Monday Medical: Combatting a compressed ulnar nerve |

Monday Medical: Combatting a compressed ulnar nerve

Susan Cunningham
Monday Medical

Numbness and tingling in your small finger and part of your ring finger? A compression of the ulnar nerve at your elbow or wrist may be to blame.

“Oftentimes, it will bother patients when they’re riding a bike, typing, talking on the phone, trying to sleep or driving a car,” said Dr. Patrick Johnston, a hand and elbow orthopedic surgeon in Steamboat Springs and a member of the medical staff at UCHealth Yampa Valley Medical Center. “It can impact anyone and is very common in the general population.”

The ulnar nerve runs down from the neck to the inside of the elbow and the hand. It transmits signals to muscles in the forearm and hand, while allowing for sensation in the ring and little fingers, part of the palm and the underside of the forearm.

In cubital tunnel syndrome, the ulnar nerve gets compressed at the elbow.

“When you flex or rest the elbow down, that creates additional compression or stretch on the nerve, which is why symptoms tend to come out when sleeping with an elbow bent or talking on the phone,” Johnston said.

Less commonly, the ulnar nerve can get compressed in the wrist and hand, a condition known as ulnar tunnel syndrome. This condition is also called cyclist’s palsy since it can be irritated when gripping the handlebars of a bike.

In either case, it’s important to address the symptoms as soon as possible.

Johnston likens the body’s nerves to television cables: the outer protective covering is like the tunnel of tissue that encases the nerves, while the wires inside are like the nerves themselves.

If you stack a bunch of bricks on the cable, you’ll not only lose the picture, but can damage the wires. Similarly, if nerves are compressed for a long time, you will experience numbing, tingling and muscle weakness. Eventually, the associated muscles can die.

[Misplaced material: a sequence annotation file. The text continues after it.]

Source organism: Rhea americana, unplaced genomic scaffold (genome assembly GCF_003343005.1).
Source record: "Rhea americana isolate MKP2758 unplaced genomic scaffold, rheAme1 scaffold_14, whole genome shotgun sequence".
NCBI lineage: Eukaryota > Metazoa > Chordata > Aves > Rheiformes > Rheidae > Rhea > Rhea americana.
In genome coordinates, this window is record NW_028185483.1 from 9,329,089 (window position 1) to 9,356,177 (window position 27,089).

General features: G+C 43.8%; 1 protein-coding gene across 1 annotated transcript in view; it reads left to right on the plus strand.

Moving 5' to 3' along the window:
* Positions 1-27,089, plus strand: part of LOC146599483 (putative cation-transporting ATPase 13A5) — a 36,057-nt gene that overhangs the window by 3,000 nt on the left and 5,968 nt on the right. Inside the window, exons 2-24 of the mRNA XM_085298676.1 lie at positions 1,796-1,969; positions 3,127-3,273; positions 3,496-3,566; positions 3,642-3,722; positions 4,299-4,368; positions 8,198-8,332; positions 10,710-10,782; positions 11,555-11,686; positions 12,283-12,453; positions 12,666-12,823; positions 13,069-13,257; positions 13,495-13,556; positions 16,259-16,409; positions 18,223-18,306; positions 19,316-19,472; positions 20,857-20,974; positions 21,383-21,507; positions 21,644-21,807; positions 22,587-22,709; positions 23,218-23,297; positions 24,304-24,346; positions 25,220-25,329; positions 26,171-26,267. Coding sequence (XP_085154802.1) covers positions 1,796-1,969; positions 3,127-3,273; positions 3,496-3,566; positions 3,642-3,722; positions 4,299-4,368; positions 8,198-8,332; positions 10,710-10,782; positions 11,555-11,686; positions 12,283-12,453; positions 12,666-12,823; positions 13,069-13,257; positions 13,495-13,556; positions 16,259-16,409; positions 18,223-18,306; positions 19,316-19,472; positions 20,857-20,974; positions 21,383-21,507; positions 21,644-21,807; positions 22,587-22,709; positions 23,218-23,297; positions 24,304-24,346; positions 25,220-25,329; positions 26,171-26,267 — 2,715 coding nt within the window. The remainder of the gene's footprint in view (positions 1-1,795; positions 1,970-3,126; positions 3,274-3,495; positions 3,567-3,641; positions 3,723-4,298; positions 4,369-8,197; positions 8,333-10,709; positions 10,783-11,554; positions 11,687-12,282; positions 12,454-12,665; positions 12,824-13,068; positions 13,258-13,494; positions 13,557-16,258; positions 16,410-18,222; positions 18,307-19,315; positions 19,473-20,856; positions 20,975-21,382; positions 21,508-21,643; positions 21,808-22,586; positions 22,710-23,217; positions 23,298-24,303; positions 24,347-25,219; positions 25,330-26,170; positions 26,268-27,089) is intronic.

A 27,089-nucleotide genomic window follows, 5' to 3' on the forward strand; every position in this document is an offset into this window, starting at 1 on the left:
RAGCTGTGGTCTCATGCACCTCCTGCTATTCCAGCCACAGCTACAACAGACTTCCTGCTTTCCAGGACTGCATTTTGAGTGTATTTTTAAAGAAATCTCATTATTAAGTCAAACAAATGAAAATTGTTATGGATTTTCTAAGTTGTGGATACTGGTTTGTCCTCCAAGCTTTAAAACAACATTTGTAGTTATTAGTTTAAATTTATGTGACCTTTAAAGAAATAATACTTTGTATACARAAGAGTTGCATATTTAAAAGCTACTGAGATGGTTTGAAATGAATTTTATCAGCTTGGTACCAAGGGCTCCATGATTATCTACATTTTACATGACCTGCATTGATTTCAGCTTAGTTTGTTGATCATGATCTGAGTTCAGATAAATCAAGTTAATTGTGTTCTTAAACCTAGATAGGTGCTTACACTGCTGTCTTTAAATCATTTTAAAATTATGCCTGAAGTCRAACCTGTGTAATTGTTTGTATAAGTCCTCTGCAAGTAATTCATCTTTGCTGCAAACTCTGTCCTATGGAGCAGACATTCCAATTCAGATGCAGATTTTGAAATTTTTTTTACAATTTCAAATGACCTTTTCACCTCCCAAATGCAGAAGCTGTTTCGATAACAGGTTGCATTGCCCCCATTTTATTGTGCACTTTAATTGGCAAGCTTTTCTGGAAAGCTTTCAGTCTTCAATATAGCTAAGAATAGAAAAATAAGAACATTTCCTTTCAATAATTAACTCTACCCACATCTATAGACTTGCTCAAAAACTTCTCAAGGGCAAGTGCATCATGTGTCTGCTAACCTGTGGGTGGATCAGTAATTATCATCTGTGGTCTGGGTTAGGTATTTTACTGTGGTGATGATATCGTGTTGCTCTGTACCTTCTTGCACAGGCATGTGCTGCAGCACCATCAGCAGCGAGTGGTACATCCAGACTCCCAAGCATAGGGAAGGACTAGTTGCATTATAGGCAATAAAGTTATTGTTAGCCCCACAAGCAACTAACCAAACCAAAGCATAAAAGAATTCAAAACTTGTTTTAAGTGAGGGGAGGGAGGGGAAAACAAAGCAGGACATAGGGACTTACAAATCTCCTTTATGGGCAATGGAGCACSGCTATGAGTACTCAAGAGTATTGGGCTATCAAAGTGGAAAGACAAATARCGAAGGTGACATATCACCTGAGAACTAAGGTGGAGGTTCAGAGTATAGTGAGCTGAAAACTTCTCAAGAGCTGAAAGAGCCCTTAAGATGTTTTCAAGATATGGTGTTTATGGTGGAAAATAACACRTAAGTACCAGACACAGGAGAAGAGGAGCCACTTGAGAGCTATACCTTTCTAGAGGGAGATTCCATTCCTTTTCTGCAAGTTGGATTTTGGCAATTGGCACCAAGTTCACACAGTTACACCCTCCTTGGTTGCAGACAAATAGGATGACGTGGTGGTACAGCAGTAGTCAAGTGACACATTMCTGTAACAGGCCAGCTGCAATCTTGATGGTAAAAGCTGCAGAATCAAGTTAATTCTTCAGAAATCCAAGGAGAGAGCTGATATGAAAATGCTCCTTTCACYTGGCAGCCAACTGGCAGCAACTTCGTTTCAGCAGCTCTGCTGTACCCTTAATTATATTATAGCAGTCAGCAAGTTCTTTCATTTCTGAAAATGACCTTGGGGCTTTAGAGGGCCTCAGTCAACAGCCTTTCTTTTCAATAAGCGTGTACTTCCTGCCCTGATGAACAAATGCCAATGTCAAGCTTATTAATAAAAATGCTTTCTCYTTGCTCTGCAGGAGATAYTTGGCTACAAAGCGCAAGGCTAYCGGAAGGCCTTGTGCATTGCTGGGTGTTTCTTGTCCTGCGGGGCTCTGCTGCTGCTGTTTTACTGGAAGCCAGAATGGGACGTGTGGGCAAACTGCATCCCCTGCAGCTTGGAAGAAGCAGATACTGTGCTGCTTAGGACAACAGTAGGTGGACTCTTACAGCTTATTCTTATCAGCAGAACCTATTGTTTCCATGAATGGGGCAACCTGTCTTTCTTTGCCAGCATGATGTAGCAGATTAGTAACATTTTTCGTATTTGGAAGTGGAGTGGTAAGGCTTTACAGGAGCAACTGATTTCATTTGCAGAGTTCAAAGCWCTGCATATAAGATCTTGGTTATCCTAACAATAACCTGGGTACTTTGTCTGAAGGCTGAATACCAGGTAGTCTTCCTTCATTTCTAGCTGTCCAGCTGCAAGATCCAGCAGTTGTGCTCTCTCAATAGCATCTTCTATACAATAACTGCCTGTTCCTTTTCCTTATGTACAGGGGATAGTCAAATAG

“While I can take the stack of bricks off and release the compression, I can’t fix the wires on the inside,” Johnston said. “That’s why we want to get the compression off before it causes permanent damage.”

When dealing with an ulnar nerve compression, Johnston recommends trying conservative treatments first. For compression at the elbow, patients can try using a splint to keep the elbow in a straighter position when sleeping so the elbow doesn’t rest on the nerve. For compression at the wrist, Johnston recommends getting a proper bike fit and working on core strength to help avoid extra pressure at the wrists when riding.

Sometimes, a surgical treatment is needed. In a cubital tunnel release, the ligament portion of the tissue tunnel around the ulnar nerve is cut at the elbow; in an ulnar tunnel release, the ligament portion is cut at the wrist. In both cases, the ligament heals in a more open position, taking pressure off the nerve.

After a surgery, a patient can expect to have limited restrictions for two weeks, but should be back to their everyday lives after that.

“There are very minimal risks associated with this surgery,” Johnston said. “Cubital tunnel release is probably my second or third most common procedure.”

Rarely, a nerve transfer is helpful to address severe cases. “When someone’s already lost some muscle quickly, I’ll take a branch off the medial nerve and plug it into the ulnar nerve to supercharge that ulnar nerve so it can give more power to muscles,” Johnston said.

In most cases, the condition cannot be prevented, but it can – and should – be addressed.

“If people suspect they have this condition, they should come in for an evaluation,” Johnston said. “Any kind of problem with nerve compression is something we don’t want to leave untreated and undiagnosed because it can lead to permanent problems.”

Susan Cunningham writes for UCHealth Yampa Valley Medical Center. She can be reached at

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